The Burlington City Council on Monday voted unanimously to launch a task force to study reparations for residents whose ancestors were enslaved in the United States.
Seven Days VT reports:
Councilors at Monday’s meeting were more united on a vote to establish a task force to study the concept of monetary reparations for residents who are descendants of slaves, and to issue a formal apology for the city’s role in slavery. That resolution, introduced by Councilor Perri Freeman (P-Central District), passed unanimously. The five-member panel will begin meeting by October 1. The group will research slavery’s “lingering negative effects … including economic, political, educational, and social discrimination,” the resolution says. […]
The task force will study slavery in Burlington between 1619 — the year the first enslaved Africans arrived in the colonies — and 1865, when the U.S. House of Representatives abolished slavery with the 13th Amendment. Within a year of first meeting, the group will issue a report with suggestions on how to calculate the reparations and who should get them.
“It does feel like a very basic, foundational step that we need to take in order to begin the process of making amends,” Freeman said following the resolution’s approval.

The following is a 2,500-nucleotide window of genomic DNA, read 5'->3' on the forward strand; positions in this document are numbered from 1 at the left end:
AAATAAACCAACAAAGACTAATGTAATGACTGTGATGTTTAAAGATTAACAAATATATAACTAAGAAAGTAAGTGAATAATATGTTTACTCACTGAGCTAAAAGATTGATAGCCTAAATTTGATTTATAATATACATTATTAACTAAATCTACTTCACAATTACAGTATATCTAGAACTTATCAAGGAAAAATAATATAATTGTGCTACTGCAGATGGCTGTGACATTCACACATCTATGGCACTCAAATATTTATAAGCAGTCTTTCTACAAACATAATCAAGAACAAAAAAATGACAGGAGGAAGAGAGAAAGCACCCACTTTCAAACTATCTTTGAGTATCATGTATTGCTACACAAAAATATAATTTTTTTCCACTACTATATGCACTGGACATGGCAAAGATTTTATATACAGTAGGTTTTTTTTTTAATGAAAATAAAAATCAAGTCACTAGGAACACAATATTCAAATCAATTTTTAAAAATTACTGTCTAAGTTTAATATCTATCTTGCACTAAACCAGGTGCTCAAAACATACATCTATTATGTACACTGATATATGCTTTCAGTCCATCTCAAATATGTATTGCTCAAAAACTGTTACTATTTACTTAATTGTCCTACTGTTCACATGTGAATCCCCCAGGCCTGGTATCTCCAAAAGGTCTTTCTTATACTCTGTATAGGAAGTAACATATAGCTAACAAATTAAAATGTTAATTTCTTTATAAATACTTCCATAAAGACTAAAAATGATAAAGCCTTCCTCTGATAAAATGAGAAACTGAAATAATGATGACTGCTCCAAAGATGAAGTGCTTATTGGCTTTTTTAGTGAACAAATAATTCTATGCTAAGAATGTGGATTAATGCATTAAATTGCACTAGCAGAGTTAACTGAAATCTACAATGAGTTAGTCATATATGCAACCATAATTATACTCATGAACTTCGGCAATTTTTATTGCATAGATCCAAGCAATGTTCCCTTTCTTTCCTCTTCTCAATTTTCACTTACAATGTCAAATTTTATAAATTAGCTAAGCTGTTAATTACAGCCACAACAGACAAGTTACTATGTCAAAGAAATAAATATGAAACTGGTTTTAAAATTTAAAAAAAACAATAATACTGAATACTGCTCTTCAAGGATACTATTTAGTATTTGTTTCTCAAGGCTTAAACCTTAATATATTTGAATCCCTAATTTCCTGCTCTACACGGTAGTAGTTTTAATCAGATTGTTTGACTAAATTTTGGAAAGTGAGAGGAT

In a statement, Burlington Mayor Miro Weinberger praised the vote, calling a task force “potentially consequential.”
“I don’t know where this study is going to take us,” said Weinberger. “I do know, however, that we’ll never fully realize the ideals of our country until the issue of reparations is addressed.”
The development comes after a “racial equity” task force commissioned by the city of Durham, North Carolina, issued a report recommending the creation of a reparations fund to address “systemic racism.”
In July, Asheville, NC, City Council voted 7-0 to approve reparations for black residents. The resolution will not result in direct payments to residents but will sanction investments in poorer African-American communities.
“Hundreds of years of black blood spilled that basically fills the cup we drink from today,” Keith Young, a black member of the council, said about the vote. “It is simply not enough to remove statues. Black people in this country are dealing with issues that are systemic in nature.”
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